From where I am I can hear it all—
I hear the table aching, bemoaning
the weight of ten bone china plates,
the soup terrine with the lion on its lid
intrepid with its claws widely spread, however
decapitated. As the parlor pools with sounds,
I listen to its scorn—the walls swell,
swish, like a hostess flicking her skirt back
and forth as to hush her dirt-dissing guests.
I hear the rusting of locks, the yellow vulgarities
of some mums in scalloped pots, the shrieking
of a maidenhair leaning into the radiator’s
Most persistently I can hear the fruit rot
in pop-pop’s copper basket, but not
hovering above it—new-born, they
about our voicing of hunger. I listen to the graying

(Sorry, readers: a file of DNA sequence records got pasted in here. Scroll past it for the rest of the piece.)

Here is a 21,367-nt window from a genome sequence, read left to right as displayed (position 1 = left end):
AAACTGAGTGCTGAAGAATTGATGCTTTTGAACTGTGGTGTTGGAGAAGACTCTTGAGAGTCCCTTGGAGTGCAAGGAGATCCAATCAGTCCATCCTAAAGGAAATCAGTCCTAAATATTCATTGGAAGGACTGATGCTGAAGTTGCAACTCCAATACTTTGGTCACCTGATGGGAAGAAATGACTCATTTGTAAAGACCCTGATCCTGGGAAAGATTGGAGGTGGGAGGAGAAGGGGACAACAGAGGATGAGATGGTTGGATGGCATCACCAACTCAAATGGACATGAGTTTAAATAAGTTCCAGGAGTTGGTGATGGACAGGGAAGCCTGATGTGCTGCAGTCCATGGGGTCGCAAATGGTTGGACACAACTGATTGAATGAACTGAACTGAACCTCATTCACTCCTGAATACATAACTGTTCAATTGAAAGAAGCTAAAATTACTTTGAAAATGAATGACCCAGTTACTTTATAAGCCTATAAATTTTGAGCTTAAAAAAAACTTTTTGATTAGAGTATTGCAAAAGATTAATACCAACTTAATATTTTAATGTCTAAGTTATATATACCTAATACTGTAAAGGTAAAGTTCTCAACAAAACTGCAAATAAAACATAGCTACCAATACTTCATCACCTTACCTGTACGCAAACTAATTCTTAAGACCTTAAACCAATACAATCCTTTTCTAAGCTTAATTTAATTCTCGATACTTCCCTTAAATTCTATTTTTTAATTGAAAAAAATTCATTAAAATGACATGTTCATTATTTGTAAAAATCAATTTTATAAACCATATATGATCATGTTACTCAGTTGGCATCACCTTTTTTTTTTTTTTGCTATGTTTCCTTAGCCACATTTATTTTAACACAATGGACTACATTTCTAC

of my mother’s hair as she enters
of Brussels sprouts and purple giblets.
Like drunkards warbling, both dishes try to shout
each other out. I hear them sing, “we
win, we win.”
Dad gets up, takes his pipe, his paper, his pygmy
glass trembling with jenever and disengages.
I am not here, nor have I ever been.
About The Author
Elisabeth Majewski is a native from Eindhoven, The Netherlands. She works as a part-time English instructor at Montgomery County Community College and is a freelance translator in Dutch, French and German. Her poetry has been published in French by the La Fontaine poetry association at www.lafontaine.net. Elisabeth lives in Gilbertsville, PA.